Thursday, September 02, 2021

History of Political Consultants: nobody knows anything


These days, it's generally accepted that cabinets are -- and should be -- no more than the PM's implementation team, and caucuses needed only when a House vote looms. The Leader is everything.  But consultants to the Leader have godlike powers in Canadian politics. Even when they lead Paul Martin to electoral disaster in 2006 or Stephen Harper there in 2015, they generally turn up selling the same services in party leadership races, in provincial or urban politics, or as private sector pollsters, pundits, and advisors. It's a good gig. 

You would think no organization would have access to more or better professional strategists, consultants, opinion analysts, and such than the Liberal Party of Canada. One has to assume the election call this summer was strategized to death. 

And then the election was called. And it turned out all this expensive expertise knows ... nothing, more or less. Not that this election is over, but if the consultants had known the day before the election was called what they know now, they might have had second thoughts.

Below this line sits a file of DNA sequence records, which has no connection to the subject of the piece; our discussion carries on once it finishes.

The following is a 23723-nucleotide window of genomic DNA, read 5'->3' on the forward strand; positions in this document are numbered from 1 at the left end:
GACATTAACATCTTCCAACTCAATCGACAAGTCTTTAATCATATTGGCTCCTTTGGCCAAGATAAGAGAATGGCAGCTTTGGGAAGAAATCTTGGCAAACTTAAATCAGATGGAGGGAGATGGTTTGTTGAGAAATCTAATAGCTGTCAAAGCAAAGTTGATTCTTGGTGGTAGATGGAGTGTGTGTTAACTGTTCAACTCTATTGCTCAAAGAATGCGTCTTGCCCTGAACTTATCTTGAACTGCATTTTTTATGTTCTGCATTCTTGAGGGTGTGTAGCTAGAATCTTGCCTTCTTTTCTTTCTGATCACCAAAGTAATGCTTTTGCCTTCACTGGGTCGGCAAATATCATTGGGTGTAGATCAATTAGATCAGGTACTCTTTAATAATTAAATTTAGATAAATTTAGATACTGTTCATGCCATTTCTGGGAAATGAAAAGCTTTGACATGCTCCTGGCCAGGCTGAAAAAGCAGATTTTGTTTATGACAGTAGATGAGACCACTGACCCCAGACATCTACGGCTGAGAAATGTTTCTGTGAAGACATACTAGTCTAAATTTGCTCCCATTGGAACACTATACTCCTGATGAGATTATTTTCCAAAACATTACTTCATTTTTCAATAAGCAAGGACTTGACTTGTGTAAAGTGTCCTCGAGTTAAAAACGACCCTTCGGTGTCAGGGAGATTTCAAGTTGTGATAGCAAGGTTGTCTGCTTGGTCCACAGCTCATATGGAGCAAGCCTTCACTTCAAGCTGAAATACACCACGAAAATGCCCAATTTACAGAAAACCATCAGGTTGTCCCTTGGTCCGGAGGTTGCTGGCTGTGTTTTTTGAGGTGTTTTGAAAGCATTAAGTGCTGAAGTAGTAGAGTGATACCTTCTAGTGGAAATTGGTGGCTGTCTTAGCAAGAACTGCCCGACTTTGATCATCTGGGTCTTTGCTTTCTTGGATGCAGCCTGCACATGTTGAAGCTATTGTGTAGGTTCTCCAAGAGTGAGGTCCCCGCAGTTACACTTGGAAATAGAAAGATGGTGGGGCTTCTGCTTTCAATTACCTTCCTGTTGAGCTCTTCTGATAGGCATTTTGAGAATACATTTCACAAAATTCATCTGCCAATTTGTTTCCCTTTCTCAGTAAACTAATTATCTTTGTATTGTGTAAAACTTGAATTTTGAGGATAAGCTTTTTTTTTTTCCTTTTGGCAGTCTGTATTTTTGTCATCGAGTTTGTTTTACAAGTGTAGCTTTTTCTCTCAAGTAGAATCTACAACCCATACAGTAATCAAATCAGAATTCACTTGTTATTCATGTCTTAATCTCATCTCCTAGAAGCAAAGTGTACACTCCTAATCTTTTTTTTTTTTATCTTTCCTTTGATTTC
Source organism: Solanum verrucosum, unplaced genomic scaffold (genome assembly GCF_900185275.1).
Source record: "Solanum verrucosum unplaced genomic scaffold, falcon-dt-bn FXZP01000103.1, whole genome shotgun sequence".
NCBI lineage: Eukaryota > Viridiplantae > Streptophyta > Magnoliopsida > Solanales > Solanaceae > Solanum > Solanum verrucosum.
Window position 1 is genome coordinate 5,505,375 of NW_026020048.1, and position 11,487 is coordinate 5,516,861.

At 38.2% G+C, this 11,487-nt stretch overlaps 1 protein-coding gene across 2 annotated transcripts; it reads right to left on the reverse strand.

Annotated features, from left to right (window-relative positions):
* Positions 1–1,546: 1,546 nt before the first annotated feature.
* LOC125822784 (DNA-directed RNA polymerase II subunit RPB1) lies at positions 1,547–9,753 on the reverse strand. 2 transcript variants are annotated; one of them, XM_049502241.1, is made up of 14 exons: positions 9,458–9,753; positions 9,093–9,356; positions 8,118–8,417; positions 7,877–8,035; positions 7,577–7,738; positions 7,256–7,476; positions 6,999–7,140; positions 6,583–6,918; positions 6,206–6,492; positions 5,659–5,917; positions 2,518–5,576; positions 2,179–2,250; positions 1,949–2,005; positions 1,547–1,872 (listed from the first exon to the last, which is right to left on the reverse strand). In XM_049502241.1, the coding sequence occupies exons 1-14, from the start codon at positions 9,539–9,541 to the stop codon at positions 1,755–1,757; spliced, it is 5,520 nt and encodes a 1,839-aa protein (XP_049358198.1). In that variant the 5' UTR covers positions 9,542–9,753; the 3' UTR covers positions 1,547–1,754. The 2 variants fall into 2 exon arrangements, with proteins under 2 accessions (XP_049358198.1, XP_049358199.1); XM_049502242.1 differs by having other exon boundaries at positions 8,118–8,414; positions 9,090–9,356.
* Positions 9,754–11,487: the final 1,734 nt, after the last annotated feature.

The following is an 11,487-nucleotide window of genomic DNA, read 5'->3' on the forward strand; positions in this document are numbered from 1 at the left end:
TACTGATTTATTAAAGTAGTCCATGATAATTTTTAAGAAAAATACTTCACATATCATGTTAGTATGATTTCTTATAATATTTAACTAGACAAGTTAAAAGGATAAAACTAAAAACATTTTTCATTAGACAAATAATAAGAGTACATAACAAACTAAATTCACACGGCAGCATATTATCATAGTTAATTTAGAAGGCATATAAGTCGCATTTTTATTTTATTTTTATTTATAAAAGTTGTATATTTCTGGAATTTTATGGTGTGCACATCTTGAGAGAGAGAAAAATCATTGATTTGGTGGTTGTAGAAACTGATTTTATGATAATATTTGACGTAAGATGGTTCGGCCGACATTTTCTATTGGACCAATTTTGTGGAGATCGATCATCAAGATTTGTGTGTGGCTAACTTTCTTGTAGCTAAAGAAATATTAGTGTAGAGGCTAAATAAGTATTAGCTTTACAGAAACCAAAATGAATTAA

Which does make you wonder: If the old arbiters of decisions like elections -- i.e., cabinet ministers and caucus members -- still held influence, would they have known any better?  Would actual working politicians have picked up better than the opinion researchers and strategists that Justin Trudeau is not as loved out in the country as the PMO calculated he was? 

They could not do much worse, so far at least. 

If the campaign continues on its current trend, a lot of MPs and cabinet ministers will find themselves out of a job, a fitting reward, maybe, for their passivity and non-involvement. Consultants, on the other hand, have a vested interest in always recommending the election call, and there's not much risk to them.  For them, the more elections the better -- it's where the strategists, consultants, and pollsters really make money. And if their guy loses, well, a lost election generally leads to a party leadership race, starting a new cycle and even more work for them.

 
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